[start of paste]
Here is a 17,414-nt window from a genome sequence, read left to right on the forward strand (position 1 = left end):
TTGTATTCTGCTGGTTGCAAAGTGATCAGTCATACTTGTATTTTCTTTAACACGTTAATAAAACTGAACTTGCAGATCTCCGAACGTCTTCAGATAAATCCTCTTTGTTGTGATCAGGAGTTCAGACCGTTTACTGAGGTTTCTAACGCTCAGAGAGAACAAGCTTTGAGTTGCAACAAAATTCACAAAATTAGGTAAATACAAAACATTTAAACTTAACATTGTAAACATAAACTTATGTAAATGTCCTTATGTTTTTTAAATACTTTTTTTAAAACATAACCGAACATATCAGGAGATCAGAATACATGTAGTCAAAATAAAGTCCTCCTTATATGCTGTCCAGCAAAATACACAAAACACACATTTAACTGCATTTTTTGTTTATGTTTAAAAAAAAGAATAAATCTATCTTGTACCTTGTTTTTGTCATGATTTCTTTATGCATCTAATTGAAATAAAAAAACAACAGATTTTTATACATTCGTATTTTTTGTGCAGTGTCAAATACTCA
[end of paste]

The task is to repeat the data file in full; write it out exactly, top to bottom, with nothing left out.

Here is a 17,414-nt window from a genome sequence, read left to right on the forward strand (position 1 = left end):
TTGTATTCTGCTGGTTGCAAAGTGATCAGTCATACTTGTATTTTCTTTAACACGTTAATAAAACTGAACTTGCAGATCTCCGAACGTCTTCAGATAAATCCTCTTTGTTGTGATCAGGAGTTCAGACCGTTTACTGAGGTTTCTAACGCTCAGAGAGAACAAGCTTTGAGTTGCAACAAAATTCACAAAATTAGGTAAATACAAAACATTTAAACTTAACATTGTAAACATAAACTTATGTAAATGTCCTTATGTTTTTTAAATACTTTTTTTAAAACATAACCGAACATATCAGGAGATCAGAATACATGTAGTCAAAATAAAGTCCTCCTTATATGCTGTCCAGCAAAATACACAAAACACACATTTAACTGCATTTTTTGTTTATGTTTAAAAAAAAGAATAAATCTATCTTGTACCTTGTTTTTGTCATGATTTCTTTATGCATCTAATTGAAATAAAAAAACAACAGATTTTTATACATTCGTATTTTTTGTGCAGTGTCAAATACTCA